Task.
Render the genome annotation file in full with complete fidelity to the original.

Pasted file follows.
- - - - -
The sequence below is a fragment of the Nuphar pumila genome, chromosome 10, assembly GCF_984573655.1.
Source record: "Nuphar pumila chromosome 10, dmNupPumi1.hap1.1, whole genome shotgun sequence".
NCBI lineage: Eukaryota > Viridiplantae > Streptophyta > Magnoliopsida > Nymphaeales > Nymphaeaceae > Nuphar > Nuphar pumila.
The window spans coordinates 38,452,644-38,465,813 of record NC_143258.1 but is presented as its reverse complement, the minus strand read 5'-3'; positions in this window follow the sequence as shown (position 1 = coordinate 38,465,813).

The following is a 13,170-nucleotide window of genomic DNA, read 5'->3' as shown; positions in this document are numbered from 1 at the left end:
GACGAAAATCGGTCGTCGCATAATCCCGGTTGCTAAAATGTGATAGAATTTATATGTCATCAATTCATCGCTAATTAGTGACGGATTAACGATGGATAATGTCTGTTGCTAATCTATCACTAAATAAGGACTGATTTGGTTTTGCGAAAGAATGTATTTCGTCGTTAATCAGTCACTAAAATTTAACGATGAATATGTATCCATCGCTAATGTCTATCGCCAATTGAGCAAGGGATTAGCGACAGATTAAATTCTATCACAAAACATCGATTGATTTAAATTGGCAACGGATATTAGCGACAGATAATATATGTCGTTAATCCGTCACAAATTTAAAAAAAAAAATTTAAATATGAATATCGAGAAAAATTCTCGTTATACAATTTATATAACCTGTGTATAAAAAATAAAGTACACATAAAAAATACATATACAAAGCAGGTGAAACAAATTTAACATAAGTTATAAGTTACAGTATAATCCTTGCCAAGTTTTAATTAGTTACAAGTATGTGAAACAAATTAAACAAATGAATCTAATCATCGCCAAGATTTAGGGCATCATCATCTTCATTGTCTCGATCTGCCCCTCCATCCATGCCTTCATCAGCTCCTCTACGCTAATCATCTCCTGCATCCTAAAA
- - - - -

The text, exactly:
The sequence below is a fragment of the Nuphar pumila genome, chromosome 10, assembly GCF_984573655.1.
Source record: "Nuphar pumila chromosome 10, dmNupPumi1.hap1.1, whole genome shotgun sequence".
NCBI lineage: Eukaryota > Viridiplantae > Streptophyta > Magnoliopsida > Nymphaeales > Nymphaeaceae > Nuphar > Nuphar pumila.
The window spans coordinates 38,452,644-38,465,813 of record NC_143258.1 but is presented as its reverse complement, the minus strand read 5'-3'; positions in this window follow the sequence as shown (position 1 = coordinate 38,465,813).

The following is a 13,170-nucleotide window of genomic DNA, read 5'->3' as shown; positions in this document are numbered from 1 at the left end:
GACGAAAATCGGTCGTCGCATAATCCCGGTTGCTAAAATGTGATAGAATTTATATGTCATCAATTCATCGCTAATTAGTGACGGATTAACGATGGATAATGTCTGTTGCTAATCTATCACTAAATAAGGACTGATTTGGTTTTGCGAAAGAATGTATTTCGTCGTTAATCAGTCACTAAAATTTAACGATGAATATGTATCCATCGCTAATGTCTATCGCCAATTGAGCAAGGGATTAGCGACAGATTAAATTCTATCACAAAACATCGATTGATTTAAATTGGCAACGGATATTAGCGACAGATAATATATGTCGTTAATCCGTCACAAATTTAAAAAAAAAAATTTAAATATGAATATCGAGAAAAATTCTCGTTATACAATTTATATAACCTGTGTATAAAAAATAAAGTACACATAAAAAATACATATACAAAGCAGGTGAAACAAATTTAACATAAGTTATAAGTTACAGTATAATCCTTGCCAAGTTTTAATTAGTTACAAGTATGTGAAACAAATTAAACAAATGAATCTAATCATCGCCAAGATTTAGGGCATCATCATCTTCATTGTCTCGATCTGCCCCTCCATCCATGCCTTCATCAGCTCCTCTACGCTAATCATCTCCTGCATCCTAAAA